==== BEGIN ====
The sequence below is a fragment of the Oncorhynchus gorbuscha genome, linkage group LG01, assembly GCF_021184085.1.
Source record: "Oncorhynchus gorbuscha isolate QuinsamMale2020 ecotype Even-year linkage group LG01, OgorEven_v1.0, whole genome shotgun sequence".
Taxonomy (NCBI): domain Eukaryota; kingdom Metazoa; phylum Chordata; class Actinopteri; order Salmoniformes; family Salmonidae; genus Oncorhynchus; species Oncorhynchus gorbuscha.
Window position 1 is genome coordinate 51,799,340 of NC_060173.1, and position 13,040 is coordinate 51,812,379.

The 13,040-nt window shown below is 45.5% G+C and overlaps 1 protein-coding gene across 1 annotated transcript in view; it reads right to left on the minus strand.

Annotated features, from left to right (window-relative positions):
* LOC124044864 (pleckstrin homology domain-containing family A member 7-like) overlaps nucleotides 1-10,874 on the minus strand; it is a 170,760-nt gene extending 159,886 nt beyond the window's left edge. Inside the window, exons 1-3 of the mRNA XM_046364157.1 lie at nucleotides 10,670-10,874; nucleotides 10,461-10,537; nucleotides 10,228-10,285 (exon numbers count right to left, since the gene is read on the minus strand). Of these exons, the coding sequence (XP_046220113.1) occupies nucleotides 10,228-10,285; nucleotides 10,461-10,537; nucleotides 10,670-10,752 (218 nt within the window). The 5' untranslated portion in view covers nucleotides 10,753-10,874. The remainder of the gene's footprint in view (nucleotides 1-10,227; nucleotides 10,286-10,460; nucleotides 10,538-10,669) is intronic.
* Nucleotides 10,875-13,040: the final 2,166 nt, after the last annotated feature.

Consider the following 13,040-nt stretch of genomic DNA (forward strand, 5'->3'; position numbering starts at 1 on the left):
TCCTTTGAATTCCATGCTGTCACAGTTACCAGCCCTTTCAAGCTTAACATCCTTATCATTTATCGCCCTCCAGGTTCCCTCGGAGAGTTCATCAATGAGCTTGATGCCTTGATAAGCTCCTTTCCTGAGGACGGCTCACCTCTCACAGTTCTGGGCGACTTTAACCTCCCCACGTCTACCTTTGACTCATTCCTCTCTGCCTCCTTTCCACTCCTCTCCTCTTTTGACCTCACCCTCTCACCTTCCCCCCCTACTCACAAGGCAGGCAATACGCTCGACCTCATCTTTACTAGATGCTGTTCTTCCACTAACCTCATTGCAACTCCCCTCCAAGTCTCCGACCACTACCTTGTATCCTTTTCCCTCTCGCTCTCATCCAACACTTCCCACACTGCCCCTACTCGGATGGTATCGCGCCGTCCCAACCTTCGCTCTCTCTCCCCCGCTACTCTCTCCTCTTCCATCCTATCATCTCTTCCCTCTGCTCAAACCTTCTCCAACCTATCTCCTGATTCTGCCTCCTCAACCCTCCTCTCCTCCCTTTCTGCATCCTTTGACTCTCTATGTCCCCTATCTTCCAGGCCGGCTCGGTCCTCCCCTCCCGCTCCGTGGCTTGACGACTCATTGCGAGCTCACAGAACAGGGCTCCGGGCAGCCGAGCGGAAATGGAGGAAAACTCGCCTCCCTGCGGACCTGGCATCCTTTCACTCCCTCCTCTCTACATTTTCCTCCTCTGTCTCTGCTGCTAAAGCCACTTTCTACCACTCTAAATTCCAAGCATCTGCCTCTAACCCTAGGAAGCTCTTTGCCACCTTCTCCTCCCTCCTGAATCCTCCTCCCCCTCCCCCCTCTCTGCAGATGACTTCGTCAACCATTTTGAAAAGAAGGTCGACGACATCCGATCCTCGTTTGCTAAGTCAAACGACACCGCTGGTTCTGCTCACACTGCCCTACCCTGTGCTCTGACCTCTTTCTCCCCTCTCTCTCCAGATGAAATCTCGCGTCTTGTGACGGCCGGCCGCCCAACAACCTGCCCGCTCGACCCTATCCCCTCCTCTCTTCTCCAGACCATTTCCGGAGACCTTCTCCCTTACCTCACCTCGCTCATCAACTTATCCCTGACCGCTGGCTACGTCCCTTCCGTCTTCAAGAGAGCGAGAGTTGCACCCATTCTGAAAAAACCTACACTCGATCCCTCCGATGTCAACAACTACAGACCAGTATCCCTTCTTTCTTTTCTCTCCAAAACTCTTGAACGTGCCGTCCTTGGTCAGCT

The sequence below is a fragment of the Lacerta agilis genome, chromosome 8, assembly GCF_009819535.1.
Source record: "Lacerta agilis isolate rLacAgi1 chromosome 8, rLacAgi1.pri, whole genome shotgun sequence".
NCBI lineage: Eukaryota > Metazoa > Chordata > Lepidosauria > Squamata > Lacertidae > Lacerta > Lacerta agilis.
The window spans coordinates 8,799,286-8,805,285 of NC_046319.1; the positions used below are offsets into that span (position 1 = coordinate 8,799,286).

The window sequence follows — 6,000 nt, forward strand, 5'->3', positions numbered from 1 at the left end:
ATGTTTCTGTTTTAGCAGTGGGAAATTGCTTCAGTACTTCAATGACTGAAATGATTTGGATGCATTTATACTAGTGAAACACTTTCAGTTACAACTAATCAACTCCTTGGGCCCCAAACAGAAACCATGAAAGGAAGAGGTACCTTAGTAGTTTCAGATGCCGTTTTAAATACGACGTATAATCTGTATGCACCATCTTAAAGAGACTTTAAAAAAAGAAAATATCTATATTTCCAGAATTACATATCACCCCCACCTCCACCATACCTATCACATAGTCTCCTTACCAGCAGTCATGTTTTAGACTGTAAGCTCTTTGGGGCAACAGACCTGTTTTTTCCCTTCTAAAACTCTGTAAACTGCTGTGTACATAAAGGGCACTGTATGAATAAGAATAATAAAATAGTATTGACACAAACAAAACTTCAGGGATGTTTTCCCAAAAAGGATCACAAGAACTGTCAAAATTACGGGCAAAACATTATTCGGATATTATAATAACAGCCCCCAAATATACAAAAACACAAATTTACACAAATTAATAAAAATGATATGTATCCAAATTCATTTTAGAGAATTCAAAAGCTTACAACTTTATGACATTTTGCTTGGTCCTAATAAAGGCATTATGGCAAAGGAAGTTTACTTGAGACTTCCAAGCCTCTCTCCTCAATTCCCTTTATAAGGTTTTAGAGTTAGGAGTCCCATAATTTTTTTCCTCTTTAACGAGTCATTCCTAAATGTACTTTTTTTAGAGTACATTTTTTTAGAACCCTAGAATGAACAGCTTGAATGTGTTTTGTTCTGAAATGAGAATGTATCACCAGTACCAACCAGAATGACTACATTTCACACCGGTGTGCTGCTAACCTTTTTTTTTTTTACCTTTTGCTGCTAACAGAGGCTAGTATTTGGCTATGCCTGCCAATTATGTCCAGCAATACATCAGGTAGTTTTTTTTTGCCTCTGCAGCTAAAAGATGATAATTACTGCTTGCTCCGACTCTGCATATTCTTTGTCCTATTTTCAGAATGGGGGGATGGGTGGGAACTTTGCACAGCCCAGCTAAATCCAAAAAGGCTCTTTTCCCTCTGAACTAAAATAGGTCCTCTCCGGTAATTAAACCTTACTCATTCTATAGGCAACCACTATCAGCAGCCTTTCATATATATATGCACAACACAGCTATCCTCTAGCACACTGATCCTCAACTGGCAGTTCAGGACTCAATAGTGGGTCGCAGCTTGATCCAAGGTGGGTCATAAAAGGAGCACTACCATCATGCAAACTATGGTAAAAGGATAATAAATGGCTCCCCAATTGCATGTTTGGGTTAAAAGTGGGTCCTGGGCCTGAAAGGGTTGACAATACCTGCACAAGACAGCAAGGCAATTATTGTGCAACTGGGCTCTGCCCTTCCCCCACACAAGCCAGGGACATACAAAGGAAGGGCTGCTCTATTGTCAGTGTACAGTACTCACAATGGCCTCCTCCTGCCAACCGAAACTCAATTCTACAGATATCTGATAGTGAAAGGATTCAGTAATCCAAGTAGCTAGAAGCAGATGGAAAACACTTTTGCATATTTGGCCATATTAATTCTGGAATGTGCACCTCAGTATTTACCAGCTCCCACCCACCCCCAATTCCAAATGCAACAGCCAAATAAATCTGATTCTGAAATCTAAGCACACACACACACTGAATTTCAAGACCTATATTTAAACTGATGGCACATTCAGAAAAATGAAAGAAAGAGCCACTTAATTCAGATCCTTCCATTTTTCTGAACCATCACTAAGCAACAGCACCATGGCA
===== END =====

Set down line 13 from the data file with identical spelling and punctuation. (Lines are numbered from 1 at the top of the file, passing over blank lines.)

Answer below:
NCBI lineage: Eukaryota > Metazoa > Chordata > Lepidosauria > Squamata > Lacertidae > Lacerta > Lacerta agilis.